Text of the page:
Celebrating when muni life finally, briefly, got its Hollywood closeup
By Elizabeth Nelson
Light / Dark
Larry Loomis, the long-haired, geriatric and highly eccentric Sovereign Protector of Lodge 49, is teeing off. His setup could be generously defined as irregular. His swing is brief and particularly violent. He hacks away without making contact; it’s unclear whether these are practice swings, and it doesn’t matter, since the strokes won’t be counted anyway. Finally, a moment of triumph: He hits a heat-seeking wormburner down the middle of the fairway. Several holes later, Larry’s playing partner and Lodge underling, Ernie, discovers him lying face down in a bunker. As paramedics wheel Larry away, the two argue bitterly over whether Ernie’s lead is three strokes or five. Welcome to muni golf in Long Beach, California.
For those who missed it—and nearly everyone did—the wildly offbeat AMC comedy Lodge 49 ran for two seasons and 20 episodes between 2018 and 2019. It was one part anti-corporate tract and one part magical-realist yarn about a group of down-and-out dudes and ladies who untether themselves from the quiet tyranny of their working-poor circumstances through the crypto-mystic teachings of a very broken-down secret society. Those men and women call themselves the Lynx. Also, they play a lot of golf.
The show is the rare example in modern popular media where the trappings of private golf are ditched and muni life is celebrated. So often—too often—movies and television portray golf solely through a private-club lens as either an aspirational ideal or a comical waste of time. Neither of which sat well with Lodge 49 creator Jim Gavin.
“After my mom died, I started playing a lot with my dad,” says Gavin, who filmed scenes on the same Long Beach municipal they grieved on. “[Golf is] a situation where people can ease up to difficult conversations. Half the time you’re just bullshitting, but you can get to some more-meaningful stuff. And there’s a comfort level there, where you have a distraction, so you can talk about something and then you just move on and you go to the next hole.”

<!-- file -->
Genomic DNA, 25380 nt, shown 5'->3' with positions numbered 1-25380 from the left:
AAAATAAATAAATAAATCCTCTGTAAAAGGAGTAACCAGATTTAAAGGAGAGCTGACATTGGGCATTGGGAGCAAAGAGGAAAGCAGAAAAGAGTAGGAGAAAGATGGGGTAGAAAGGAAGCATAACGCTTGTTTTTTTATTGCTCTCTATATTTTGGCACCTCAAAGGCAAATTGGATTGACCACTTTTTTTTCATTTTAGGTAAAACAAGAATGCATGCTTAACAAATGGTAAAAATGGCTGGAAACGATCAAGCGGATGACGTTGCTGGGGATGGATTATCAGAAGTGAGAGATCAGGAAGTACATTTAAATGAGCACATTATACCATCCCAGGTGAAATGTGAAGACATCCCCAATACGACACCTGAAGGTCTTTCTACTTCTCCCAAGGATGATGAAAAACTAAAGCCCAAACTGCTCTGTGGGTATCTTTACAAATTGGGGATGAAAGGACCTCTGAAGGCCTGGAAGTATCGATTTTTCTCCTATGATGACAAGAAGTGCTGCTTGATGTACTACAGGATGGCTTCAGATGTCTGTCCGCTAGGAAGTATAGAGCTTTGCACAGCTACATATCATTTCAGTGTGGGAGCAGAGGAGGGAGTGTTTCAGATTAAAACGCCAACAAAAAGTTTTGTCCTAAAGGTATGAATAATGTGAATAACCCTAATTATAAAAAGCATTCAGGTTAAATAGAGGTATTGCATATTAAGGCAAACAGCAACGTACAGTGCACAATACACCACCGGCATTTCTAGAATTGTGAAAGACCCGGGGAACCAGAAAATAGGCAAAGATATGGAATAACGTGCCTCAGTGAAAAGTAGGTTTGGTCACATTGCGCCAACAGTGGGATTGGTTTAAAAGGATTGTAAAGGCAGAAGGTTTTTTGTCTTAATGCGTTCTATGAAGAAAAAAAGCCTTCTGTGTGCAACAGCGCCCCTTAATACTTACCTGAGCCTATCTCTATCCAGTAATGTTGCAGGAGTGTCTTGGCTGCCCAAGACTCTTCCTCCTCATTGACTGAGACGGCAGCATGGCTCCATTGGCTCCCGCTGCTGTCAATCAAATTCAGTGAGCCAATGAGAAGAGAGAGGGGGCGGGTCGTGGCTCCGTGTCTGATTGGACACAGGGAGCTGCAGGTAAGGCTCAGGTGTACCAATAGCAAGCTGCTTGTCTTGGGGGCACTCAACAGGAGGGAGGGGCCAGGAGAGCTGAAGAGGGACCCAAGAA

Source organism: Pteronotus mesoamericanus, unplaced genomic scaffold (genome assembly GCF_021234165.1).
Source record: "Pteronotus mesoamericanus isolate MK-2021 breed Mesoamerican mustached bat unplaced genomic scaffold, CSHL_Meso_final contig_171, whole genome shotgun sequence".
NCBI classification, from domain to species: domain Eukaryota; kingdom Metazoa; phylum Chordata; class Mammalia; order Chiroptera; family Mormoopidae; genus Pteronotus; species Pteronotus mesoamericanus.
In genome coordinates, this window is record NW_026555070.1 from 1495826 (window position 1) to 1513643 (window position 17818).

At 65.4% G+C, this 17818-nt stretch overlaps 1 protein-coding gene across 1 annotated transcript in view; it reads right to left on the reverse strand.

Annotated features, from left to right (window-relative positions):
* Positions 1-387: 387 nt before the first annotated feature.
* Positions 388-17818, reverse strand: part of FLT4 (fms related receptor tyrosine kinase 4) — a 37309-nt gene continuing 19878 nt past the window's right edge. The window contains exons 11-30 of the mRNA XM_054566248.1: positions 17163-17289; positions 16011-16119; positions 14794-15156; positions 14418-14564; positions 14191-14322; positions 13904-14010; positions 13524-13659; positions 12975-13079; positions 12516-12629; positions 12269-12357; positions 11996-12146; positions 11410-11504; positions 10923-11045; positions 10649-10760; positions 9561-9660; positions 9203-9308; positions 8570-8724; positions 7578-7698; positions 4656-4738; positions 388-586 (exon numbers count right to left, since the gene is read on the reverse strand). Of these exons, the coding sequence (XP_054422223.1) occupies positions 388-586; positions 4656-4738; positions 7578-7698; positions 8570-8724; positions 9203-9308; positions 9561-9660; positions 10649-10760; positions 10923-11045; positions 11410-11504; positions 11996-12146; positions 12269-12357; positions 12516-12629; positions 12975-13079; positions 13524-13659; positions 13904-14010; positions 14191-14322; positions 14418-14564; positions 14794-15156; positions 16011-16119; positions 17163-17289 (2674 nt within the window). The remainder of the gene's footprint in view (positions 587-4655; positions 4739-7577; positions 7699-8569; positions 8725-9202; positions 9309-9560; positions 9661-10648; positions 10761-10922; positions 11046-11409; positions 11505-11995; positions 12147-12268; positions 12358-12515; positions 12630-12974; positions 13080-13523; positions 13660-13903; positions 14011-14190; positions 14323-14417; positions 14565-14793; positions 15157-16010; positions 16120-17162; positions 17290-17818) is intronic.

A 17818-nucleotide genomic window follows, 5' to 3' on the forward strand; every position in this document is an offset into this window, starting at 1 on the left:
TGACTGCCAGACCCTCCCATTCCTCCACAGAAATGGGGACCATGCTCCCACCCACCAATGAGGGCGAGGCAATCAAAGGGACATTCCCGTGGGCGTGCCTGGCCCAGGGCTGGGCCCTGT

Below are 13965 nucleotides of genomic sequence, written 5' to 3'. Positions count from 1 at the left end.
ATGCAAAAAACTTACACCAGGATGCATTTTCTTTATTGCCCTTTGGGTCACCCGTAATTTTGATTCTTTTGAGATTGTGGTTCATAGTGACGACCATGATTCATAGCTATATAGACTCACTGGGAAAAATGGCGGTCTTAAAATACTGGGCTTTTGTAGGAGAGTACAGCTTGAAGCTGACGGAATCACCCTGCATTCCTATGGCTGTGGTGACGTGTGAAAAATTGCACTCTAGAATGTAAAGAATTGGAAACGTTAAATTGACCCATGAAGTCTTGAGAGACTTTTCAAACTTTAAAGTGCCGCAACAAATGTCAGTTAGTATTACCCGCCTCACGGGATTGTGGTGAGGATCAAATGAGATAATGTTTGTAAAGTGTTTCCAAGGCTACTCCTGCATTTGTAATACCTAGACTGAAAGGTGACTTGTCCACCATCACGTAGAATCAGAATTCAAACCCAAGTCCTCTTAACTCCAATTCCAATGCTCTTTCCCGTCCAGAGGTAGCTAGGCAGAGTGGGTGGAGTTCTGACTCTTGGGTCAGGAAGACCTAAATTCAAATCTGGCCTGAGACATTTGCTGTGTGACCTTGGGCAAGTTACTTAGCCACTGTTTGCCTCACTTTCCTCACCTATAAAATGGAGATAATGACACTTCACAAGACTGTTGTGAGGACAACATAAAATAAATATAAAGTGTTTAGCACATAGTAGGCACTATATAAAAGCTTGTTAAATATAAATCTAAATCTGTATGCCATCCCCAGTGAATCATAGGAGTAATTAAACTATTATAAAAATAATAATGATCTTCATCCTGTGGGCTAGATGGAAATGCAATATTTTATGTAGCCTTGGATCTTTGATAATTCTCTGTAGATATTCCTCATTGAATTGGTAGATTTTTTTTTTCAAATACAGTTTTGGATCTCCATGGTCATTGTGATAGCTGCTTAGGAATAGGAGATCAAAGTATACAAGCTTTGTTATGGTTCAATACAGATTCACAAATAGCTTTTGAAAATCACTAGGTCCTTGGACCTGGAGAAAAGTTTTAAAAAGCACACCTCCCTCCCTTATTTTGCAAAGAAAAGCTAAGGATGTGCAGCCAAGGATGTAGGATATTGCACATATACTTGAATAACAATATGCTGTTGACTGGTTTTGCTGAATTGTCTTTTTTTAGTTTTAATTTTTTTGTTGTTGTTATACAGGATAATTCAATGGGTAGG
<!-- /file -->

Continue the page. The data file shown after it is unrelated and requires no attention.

On Lodge 49, the muni is a staging ground for both slapstick and sincere bonding. It is the place where a round of business golf goes awry after an enraged Ernie, following a long stretch of trash talk, helicopters his sand wedge into the crotch of the client he is attempting to impress. But it’s also where he consecrates the father-son bond with amiably lost surfer dude Sean “Dud” Dudley, which is the show’s emotional core. For Gavin, it’s difficult to imagine either scenario taking place on the staid environs of an elite private track.
“The times that I’ve played a really nice course, I have had zero fun,” Gavin recalls. “All I think about is, ‘I’ve spent all of this money and I’m playing horrible. I’m so self-conscious, and there are good golfers watching me.’ It’s been kind of a miserable experience.”
Like several characters on Lodge 49, Gavin worked in plumbing sales prior to his writing career taking off. He refers to munis as Plumbers’ Country Clubs and still fondly recalls an annual plumbing-heating-cooling contractors’ golf day “where they invite all the plumbers out to the course, and naturally it just turns into fucking bedlam.”
Lodge 49 has now breathed its last, and Gavin hopes that muni golf doesn’t suffer the same fate on screens and in real life.
“Preserving that feels so crucial,” he says. “Having to pay $100 for a round of golf? I don’t know who can do that.”
Cut to a beautiful SoCal afternoon. Ernie and Dud are on the course, two links Lynx breaking down the mysteries of life one mulligan at a time. Still a newcomer to the game, Dud approaches a tee shot warily while Ernie reassures him: “Just grip and rip, baby.” The results aren’t pretty, but Dud seems pleased: “I hit it!” He smiles and sips from a can of beer. “It’s pretty cool they let you drink on the course,” he says.
“Muni life,” is Ernie’s fatherly rejoinder. “Enjoy it while it lasts.”